At some point in your ballroom journey, you’ll likely hear someone reference “the syllabus” or maybe a level like bronze/silver/gold or beginner/intermediate/advance. The ballroom syllabus exists to define a standard set of moves that may be expected at each syllabus level in every dance. It provides dancers with an idea of what they can do on the competition floor or their level of social dancing. The syllabus encompasses bronze through gold. Continue reading
Your partner went abroad, transferred, moved, lost interest, or had the nerve to graduate before you. Maybe you were the one to graduate or move elsewhere and begin a new life in a new place. Whatever the cause, you’re searching for a new partner because, let’s face it, ballroom can be addictive. Below are a few thoughts and strategies to guide your partner search and selection. Continue reading
Competitive ballroom hair is the polish on top of gorgeous dancing and a great costume. Messy hair on the competition floor tends to draw attention in the worst way possible. In comparison to other couples on the floor, it can come off as sloppy and unfinished. On the comp floor, you want to present the judges with the full package: technique and artistry as well as the presentational details like costuming and hair. For all, hair is an important detail. It really does finish off the look. You don’t have to go all out and create an elaborate sculpture–let’s leave that to the pros–but you can easily do a tidy look.
We’ve all done it. We’ve been halfway out the door or at the actual event, and realize that we managed to leave behind something crucial. At a ballroom competition, the solution can range from a quick trip to the convenience store or a full-out catastrophe. Here is a handy checklist to help you pack for your next competition.
Entering a ballroom competition is like entering another world. The floor is awash in a sea of color and sparkle and everything is designed to catch the eye. Other than the face, a person’s apparel is probably one of the first things that is noticed. This goes especially for a ballroom competition where the judges and audience are actively looking at participants. As such, costuming is a very important aspect of presentation. Continue reading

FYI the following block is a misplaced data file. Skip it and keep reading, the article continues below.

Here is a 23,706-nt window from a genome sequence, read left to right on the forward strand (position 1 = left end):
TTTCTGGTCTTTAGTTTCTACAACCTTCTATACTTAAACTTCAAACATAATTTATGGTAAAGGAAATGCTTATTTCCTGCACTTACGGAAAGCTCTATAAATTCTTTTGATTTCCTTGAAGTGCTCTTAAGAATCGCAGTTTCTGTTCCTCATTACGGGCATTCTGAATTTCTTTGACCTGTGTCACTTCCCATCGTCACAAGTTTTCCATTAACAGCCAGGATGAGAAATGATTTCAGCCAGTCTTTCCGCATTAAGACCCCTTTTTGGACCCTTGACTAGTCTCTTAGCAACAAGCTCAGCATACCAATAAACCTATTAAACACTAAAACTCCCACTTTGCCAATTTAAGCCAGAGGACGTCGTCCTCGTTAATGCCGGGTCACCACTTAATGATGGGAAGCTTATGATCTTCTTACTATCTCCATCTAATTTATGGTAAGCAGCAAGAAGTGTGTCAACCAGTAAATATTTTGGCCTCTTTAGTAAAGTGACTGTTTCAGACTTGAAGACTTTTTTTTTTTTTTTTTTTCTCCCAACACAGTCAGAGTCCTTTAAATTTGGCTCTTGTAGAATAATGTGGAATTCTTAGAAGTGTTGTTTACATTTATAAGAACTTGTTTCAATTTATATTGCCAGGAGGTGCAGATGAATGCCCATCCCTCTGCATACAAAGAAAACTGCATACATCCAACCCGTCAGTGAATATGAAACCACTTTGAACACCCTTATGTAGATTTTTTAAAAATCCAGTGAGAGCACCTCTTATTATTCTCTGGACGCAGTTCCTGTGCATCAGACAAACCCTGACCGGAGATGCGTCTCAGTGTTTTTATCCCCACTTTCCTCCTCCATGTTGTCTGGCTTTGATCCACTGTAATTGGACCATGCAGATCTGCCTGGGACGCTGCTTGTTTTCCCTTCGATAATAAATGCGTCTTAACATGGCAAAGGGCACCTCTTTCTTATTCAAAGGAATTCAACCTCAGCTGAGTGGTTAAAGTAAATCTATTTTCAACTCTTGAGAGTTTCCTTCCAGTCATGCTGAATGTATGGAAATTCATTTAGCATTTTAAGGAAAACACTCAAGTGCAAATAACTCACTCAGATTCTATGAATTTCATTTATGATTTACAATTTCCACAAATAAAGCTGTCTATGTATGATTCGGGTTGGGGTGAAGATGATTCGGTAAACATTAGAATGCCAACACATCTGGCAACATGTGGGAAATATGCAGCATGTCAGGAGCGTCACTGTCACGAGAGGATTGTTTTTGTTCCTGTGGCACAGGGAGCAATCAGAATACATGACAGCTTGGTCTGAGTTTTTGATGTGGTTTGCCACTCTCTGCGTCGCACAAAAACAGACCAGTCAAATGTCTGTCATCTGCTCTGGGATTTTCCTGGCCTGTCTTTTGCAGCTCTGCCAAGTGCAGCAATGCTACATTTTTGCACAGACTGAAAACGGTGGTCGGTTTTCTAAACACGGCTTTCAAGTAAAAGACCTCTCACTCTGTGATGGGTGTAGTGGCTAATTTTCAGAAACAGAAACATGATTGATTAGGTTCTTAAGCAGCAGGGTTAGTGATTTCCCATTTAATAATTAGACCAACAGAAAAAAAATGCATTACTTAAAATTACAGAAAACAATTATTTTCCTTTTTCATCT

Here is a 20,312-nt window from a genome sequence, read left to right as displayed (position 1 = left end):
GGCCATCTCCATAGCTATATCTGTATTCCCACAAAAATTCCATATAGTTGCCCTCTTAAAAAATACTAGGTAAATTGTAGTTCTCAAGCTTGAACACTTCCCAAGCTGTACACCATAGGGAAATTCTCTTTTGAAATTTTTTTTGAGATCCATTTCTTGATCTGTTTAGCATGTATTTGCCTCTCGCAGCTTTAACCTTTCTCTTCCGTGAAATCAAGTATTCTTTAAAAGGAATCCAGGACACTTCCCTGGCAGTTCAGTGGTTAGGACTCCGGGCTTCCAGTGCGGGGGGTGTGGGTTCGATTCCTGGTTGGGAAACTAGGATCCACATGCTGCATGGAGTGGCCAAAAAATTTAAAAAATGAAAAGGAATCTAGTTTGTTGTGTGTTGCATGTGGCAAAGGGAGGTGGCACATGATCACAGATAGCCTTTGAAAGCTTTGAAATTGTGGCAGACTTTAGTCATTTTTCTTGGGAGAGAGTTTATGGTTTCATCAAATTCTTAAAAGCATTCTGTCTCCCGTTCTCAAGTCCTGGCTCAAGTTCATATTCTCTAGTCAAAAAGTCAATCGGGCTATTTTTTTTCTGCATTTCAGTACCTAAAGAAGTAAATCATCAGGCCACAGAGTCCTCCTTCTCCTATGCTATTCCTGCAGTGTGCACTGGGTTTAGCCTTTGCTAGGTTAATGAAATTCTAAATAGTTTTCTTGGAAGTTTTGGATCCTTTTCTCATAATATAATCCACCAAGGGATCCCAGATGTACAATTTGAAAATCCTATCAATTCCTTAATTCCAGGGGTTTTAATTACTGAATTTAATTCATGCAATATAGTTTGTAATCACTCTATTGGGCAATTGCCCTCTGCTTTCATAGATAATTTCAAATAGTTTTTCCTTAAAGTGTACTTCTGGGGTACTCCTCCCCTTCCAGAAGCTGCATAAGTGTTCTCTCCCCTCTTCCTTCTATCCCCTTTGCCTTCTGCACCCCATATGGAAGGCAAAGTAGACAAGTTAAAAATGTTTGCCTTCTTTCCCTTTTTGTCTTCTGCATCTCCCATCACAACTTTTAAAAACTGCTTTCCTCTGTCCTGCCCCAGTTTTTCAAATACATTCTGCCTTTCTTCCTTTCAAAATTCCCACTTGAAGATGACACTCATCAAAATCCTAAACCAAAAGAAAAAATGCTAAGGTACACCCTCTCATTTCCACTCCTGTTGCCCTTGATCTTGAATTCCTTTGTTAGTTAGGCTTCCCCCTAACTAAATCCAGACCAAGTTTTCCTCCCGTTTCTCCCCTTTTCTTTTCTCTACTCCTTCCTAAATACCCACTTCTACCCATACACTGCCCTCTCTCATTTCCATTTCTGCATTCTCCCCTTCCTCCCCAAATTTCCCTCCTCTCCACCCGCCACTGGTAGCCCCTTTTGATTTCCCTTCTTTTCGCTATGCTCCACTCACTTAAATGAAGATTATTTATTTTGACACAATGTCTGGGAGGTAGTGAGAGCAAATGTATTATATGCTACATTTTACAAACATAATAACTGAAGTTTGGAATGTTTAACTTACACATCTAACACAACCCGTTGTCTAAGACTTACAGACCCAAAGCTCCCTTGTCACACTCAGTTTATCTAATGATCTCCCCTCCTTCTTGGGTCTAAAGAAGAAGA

Presentation is defined as “the manner of style in which something is displayed” (Oxford Dictionary). In competitive ballroom, you are that thing on display. By entering a ballroom competition, you have agreed to be put on display and judged. While what you wear is not as important as how you dance, visual presentation is a serious consideration.
We’ve all heard that song on the radio that makes us tap our feet and think, “I could dance to this.” And, generally, that’s true. However, competitive ballroom dancers are tied to the tempo of the music. Dance organizations such as the NDCA, USA Dance, WDSF, and others use music within particular tempo ranges for competition. Below is a list of the common dances and their general tempos. Note that tempos change from organization to organization as well as from year to year. As a dancer advances, it is common for tempos to slow to further showcase movement details.
Whether I am choreographing for a group performance, an individual couple, or a solo, one of the first things I consider is what looks good on the dancers. It may seem obvious but certain figures look better on particular people than other figures. A choreographed routine should highlight your strengths, not draw attention to your flaws. Continue reading
Congratulations all who attended WPI’s 2nd ballroom competition this past weekend. The Bates team had a great showing with all couples placing in multiple final rounds. A special thanks to the Hersh family for their photography and hospitality. For further details on recalls and placement, see o2cm.com. Results are as follows. Continue reading